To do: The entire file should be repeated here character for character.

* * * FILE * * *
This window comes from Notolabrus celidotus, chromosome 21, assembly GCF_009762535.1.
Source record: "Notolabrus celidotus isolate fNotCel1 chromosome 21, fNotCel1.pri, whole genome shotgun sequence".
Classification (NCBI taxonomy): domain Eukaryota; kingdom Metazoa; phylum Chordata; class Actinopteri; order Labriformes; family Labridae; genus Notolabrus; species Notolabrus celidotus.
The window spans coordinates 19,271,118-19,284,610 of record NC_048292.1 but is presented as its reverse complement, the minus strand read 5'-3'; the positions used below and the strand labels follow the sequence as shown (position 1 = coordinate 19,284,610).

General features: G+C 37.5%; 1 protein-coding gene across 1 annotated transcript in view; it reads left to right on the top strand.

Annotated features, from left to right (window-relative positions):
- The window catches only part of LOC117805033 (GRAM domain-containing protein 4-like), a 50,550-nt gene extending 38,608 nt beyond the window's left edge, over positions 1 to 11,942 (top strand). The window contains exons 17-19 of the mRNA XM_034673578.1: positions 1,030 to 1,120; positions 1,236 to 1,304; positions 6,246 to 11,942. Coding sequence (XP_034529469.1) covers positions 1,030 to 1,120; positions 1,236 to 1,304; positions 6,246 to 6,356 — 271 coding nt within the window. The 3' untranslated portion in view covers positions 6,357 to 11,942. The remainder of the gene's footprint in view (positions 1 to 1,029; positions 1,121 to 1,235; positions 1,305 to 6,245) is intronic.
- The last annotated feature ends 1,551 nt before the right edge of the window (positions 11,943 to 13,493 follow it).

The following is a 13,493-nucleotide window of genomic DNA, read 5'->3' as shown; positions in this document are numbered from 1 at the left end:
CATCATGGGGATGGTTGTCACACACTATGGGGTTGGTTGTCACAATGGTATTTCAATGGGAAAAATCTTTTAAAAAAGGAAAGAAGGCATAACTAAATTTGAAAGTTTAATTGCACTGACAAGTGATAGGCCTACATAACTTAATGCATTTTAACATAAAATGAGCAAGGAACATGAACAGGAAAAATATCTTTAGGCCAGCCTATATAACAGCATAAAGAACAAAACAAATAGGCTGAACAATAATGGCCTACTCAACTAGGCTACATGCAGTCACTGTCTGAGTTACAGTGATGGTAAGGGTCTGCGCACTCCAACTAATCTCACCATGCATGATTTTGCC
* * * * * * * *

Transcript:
This window comes from Notolabrus celidotus, chromosome 21, assembly GCF_009762535.1.
Source record: "Notolabrus celidotus isolate fNotCel1 chromosome 21, fNotCel1.pri, whole genome shotgun sequence".
Classification (NCBI taxonomy): domain Eukaryota; kingdom Metazoa; phylum Chordata; class Actinopteri; order Labriformes; family Labridae; genus Notolabrus; species Notolabrus celidotus.
The window spans coordinates 19,271,118-19,284,610 of record NC_048292.1 but is presented as its reverse complement, the minus strand read 5'-3'; the positions used below and the strand labels follow the sequence as shown (position 1 = coordinate 19,284,610).

General features: G+C 37.5%; 1 protein-coding gene across 1 annotated transcript in view; it reads left to right on the top strand.

Annotated features, from left to right (window-relative positions):
- The window catches only part of LOC117805033 (GRAM domain-containing protein 4-like), a 50,550-nt gene extending 38,608 nt beyond the window's left edge, over positions 1 to 11,942 (top strand). The window contains exons 17-19 of the mRNA XM_034673578.1: positions 1,030 to 1,120; positions 1,236 to 1,304; positions 6,246 to 11,942. Coding sequence (XP_034529469.1) covers positions 1,030 to 1,120; positions 1,236 to 1,304; positions 6,246 to 6,356 — 271 coding nt within the window. The 3' untranslated portion in view covers positions 6,357 to 11,942. The remainder of the gene's footprint in view (positions 1 to 1,029; positions 1,121 to 1,235; positions 1,305 to 6,245) is intronic.
- The last annotated feature ends 1,551 nt before the right edge of the window (positions 11,943 to 13,493 follow it).

The following is a 13,493-nucleotide window of genomic DNA, read 5'->3' as shown; positions in this document are numbered from 1 at the left end:
CATCATGGGGATGGTTGTCACACACTATGGGGTTGGTTGTCACAATGGTATTTCAATGGGAAAAATCTTTTAAAAAAGGAAAGAAGGCATAACTAAATTTGAAAGTTTAATTGCACTGACAAGTGATAGGCCTACATAACTTAATGCATTTTAACATAAAATGAGCAAGGAACATGAACAGGAAAAATATCTTTAGGCCAGCCTATATAACAGCATAAAGAACAAAACAAATAGGCTGAACAATAATGGCCTACTCAACTAGGCTACATGCAGTCACTGTCTGAGTTACAGTGATGGTAAGGGTCTGCGCACTCCAACTAATCTCACCATGCATGATTTTGCC